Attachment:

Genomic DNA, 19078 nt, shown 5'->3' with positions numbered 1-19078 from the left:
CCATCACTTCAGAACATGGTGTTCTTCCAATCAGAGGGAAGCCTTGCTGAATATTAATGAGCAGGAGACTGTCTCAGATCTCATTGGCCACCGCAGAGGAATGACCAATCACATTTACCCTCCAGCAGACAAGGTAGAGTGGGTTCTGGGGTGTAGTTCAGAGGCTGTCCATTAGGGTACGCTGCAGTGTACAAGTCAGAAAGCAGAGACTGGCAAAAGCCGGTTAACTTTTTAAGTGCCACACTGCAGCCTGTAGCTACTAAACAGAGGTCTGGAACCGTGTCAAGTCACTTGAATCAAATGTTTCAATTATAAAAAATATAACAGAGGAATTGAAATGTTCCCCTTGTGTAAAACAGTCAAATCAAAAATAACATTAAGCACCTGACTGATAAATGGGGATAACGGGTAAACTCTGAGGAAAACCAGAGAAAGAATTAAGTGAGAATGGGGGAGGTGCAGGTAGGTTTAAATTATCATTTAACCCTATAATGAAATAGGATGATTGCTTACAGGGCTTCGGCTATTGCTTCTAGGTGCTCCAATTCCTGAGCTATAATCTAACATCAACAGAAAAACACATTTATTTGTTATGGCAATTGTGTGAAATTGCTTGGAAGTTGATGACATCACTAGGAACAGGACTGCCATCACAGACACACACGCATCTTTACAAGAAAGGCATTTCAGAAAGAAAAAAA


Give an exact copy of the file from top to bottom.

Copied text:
Genomic DNA, 19078 nt, shown 5'->3' with positions numbered 1-19078 from the left:
CCATCACTTCAGAACATGGTGTTCTTCCAATCAGAGGGAAGCCTTGCTGAATATTAATGAGCAGGAGACTGTCTCAGATCTCATTGGCCACCGCAGAGGAATGACCAATCACATTTACCCTCCAGCAGACAAGGTAGAGTGGGTTCTGGGGTGTAGTTCAGAGGCTGTCCATTAGGGTACGCTGCAGTGTACAAGTCAGAAAGCAGAGACTGGCAAAAGCCGGTTAACTTTTTAAGTGCCACACTGCAGCCTGTAGCTACTAAACAGAGGTCTGGAACCGTGTCAAGTCACTTGAATCAAATGTTTCAATTATAAAAAATATAACAGAGGAATTGAAATGTTCCCCTTGTGTAAAACAGTCAAATCAAAAATAACATTAAGCACCTGACTGATAAATGGGGATAACGGGTAAACTCTGAGGAAAACCAGAGAAAGAATTAAGTGAGAATGGGGGAGGTGCAGGTAGGTTTAAATTATCATTTAACCCTATAATGAAATAGGATGATTGCTTACAGGGCTTCGGCTATTGCTTCTAGGTGCTCCAATTCCTGAGCTATAATCTAACATCAACAGAAAAACACATTTATTTGTTATGGCAATTGTGTGAAATTGCTTGGAAGTTGATGACATCACTAGGAACAGGACTGCCATCACAGACACACACGCATCTTTACAAGAAAGGCATTTCAGAAAGAAAAAAA